In addition of course to all the above difficulties; I've also been battling a sciatic nerve problem every time I pick up one of the boys. And the pain is so intense it stops me from completely walking on my right leg. The reality simply is carrying a growing Noah with his arching tone, lack of head and trunk control is taking it's toll on our bodies. It's hard. We have a lot of stairs and we have to carry Noah everywhere. This is far from a handicapped accessible home. Just lifting him out of the tub his a big challenge. And everyday I carry him down a large flight of stairs from one room to another and several trips in and out of the car for therapies, not to mention that special needs equipment weighs a ton. I keep trying to find ways to get my body to go the distance after all I will have to do this for the rest of our lives. And I'm the only set of arms Noah has during the day.

We're rather used to life storms, but sometimes these storms are like hurricanes. And right now this hurricane is knocking us off our feet. As always we know tomorrow is another day and that each new day has the hope for miracles.


Noah's Miracle by Stacy Warden is licensed under a Creative Commons Attribution-Noncommercial-No Derivative Works 3.0 United States License.

Saturday, September 8, 2012

The Short Straw

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Noah's Therapy School Picture

Drawing the short straw, bad luck, and life’s misfortune often comes to the minds of those who see you with a special needs child. Some may turn away trying not to notice, some look extensively out of curiosity, while others are brave enough to engage in a brief conversation. There are even a handful of strangers that I find genuinely care, and would love to extend any support and caring that they can.

The doctor’s voices still ring out in my ears like an echo that won’t leave my side: “he, suffered a global brain injury at birth as a result of not breathing or having a heartbeat for the first thirteen minutes of life. The prognosis is grim he will never learn to crawl, walk, or talk.” Some days the dismal predictions seem haunting; while other days you think you can continually find hope and faith that those early voices were all wrong.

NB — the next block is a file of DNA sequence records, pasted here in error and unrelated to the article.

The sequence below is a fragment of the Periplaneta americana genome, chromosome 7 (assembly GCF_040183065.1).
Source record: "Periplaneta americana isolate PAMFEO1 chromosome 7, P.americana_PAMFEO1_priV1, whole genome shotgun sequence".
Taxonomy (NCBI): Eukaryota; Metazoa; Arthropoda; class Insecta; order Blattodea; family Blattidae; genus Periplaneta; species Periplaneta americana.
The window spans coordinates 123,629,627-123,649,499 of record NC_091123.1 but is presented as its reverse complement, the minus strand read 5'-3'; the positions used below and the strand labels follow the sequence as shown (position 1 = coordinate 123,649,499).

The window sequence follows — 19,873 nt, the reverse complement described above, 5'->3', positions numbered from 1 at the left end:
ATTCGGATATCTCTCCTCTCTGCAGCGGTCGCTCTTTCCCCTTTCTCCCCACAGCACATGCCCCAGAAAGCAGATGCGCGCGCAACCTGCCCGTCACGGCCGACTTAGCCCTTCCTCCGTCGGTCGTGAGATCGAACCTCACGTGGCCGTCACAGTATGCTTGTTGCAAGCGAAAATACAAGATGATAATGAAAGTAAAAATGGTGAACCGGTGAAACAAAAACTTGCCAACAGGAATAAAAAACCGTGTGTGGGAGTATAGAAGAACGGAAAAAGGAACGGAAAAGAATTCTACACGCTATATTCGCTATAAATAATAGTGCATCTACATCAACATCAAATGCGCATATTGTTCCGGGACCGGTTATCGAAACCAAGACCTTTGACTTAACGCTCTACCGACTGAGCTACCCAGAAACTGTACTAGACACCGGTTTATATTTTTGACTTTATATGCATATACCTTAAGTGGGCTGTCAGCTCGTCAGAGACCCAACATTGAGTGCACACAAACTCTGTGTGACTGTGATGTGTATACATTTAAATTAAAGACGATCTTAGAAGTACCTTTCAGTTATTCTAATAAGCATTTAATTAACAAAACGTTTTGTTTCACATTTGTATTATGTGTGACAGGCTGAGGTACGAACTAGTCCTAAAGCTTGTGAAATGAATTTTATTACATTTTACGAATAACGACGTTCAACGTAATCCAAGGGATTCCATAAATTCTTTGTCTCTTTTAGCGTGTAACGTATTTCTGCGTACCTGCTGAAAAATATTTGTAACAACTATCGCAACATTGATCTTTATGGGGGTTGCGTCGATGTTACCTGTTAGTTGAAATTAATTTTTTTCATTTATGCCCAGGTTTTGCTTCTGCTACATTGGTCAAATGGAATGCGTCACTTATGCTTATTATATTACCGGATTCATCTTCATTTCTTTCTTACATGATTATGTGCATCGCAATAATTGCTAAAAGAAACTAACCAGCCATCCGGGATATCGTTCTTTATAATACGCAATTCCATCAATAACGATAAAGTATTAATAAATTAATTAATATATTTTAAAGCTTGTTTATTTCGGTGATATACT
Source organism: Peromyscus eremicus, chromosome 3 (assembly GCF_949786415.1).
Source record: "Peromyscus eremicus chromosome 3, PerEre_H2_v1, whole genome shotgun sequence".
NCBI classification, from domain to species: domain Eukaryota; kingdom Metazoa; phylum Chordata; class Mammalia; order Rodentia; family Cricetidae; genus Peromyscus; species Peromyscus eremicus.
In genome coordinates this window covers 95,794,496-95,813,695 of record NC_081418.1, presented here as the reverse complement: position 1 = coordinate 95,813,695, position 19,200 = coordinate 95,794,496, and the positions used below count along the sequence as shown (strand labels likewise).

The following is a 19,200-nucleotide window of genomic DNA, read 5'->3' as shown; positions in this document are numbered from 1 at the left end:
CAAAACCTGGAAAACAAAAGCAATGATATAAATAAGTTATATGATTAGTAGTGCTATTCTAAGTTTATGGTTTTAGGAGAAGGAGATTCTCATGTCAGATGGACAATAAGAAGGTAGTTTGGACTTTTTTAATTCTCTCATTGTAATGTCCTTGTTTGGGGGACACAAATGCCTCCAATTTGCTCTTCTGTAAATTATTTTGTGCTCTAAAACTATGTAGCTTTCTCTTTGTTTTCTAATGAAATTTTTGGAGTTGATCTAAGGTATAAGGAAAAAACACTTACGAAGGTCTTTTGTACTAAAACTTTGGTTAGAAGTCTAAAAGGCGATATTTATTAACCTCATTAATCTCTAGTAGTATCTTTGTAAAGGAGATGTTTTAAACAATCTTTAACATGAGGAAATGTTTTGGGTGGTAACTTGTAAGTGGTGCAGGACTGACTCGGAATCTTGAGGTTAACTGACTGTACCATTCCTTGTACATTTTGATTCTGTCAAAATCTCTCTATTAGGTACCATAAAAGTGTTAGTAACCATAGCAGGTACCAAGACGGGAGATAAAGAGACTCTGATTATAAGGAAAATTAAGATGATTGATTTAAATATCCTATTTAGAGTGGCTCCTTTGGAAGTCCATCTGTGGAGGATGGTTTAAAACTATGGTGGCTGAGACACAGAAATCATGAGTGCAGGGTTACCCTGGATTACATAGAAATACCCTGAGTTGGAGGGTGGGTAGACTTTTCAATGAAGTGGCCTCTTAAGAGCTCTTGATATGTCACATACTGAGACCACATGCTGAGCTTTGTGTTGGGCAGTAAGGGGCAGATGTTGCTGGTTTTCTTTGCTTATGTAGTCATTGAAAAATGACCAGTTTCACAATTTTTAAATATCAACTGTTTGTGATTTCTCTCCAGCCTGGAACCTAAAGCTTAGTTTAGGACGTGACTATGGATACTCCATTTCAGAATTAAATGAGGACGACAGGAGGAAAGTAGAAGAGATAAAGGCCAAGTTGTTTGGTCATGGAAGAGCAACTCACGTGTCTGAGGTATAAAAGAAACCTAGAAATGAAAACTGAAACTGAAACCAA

Although Noah is still quite young at his tender three and a half years of age, it is apparent to many visually that Noah is indeed different in some way from other children his age. Even in a stroller you know just by how Noah moves that he’s not a “typical” child according to what most people measure as such.

We’ll be out shopping and the most common phrase is “somebody looks tired.” Noah’s little floppy body and lack of physical support often make him look sleepy even when he is not. I’ve never been embarrassed to discuss Noah and his special needs. I’ve grown rather proud over the last few years that he made the choice to stay on this earth and allow me the privilege of being his mother.

One sales representative a long while back, was quite blatantly honest and said, “I just couldn’t handle that if I had a child like him.” Her remarks were not intentionally aimed to hurt, her honesty just slipped off her tongue in a natural, casual fashion. This life isn’t something that anyone decides they want. It lands in your lap life a mysterious gift, all wrapped up in a brown paper bag with the most intriguing bow so you know that the gift inside must be nothing less than magnificent.

You open that gift, with such anticipation only to find that it wasn’t at all what you were expecting, nothing at all that you had asked for. Yet you find that it was exactly what you were intended to get, if that makes any sense at all. That gift was designed just for you because not everyone with that gift would or could accept it.

There is nothing about having a special needs child that is about drawing the short straw, bad luck, or life’s misfortune. One of the possible reasons I was gifted with a special needs child is because I would have never answered honestly “I couldn’t handle it if I had a child like him.” Unknowingly, my heart was open to endless possibilities, good or bad. I would have never rejected my gift for any reason.